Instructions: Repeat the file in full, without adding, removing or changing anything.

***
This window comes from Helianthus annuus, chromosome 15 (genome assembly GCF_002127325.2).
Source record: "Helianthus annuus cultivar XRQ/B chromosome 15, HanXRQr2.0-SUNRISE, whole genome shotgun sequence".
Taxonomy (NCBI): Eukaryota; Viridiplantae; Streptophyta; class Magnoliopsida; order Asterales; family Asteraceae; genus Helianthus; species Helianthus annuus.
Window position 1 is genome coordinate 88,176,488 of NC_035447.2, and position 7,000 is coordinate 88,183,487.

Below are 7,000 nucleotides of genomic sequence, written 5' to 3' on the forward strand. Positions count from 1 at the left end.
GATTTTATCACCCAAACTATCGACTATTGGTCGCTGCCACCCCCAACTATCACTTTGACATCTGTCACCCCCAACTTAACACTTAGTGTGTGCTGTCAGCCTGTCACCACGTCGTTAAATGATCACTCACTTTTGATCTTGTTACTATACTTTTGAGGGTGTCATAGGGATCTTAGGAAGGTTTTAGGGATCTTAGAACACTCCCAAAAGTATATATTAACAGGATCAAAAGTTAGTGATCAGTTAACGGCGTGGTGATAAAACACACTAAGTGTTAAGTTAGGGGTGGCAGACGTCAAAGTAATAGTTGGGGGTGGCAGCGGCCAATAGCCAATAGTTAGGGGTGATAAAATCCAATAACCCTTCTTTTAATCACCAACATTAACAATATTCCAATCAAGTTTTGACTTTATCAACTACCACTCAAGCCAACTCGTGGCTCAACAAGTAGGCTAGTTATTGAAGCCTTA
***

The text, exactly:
This window comes from Helianthus annuus, chromosome 15 (genome assembly GCF_002127325.2).
Source record: "Helianthus annuus cultivar XRQ/B chromosome 15, HanXRQr2.0-SUNRISE, whole genome shotgun sequence".
Taxonomy (NCBI): Eukaryota; Viridiplantae; Streptophyta; class Magnoliopsida; order Asterales; family Asteraceae; genus Helianthus; species Helianthus annuus.
Window position 1 is genome coordinate 88,176,488 of NC_035447.2, and position 7,000 is coordinate 88,183,487.

Below are 7,000 nucleotides of genomic sequence, written 5' to 3' on the forward strand. Positions count from 1 at the left end.
GATTTTATCACCCAAACTATCGACTATTGGTCGCTGCCACCCCCAACTATCACTTTGACATCTGTCACCCCCAACTTAACACTTAGTGTGTGCTGTCAGCCTGTCACCACGTCGTTAAATGATCACTCACTTTTGATCTTGTTACTATACTTTTGAGGGTGTCATAGGGATCTTAGGAAGGTTTTAGGGATCTTAGAACACTCCCAAAAGTATATATTAACAGGATCAAAAGTTAGTGATCAGTTAACGGCGTGGTGATAAAACACACTAAGTGTTAAGTTAGGGGTGGCAGACGTCAAAGTAATAGTTGGGGGTGGCAGCGGCCAATAGCCAATAGTTAGGGGTGATAAAATCCAATAACCCTTCTTTTAATCACCAACATTAACAATATTCCAATCAAGTTTTGACTTTATCAACTACCACTCAAGCCAACTCGTGGCTCAACAAGTAGGCTAGTTATTGAAGCCTTA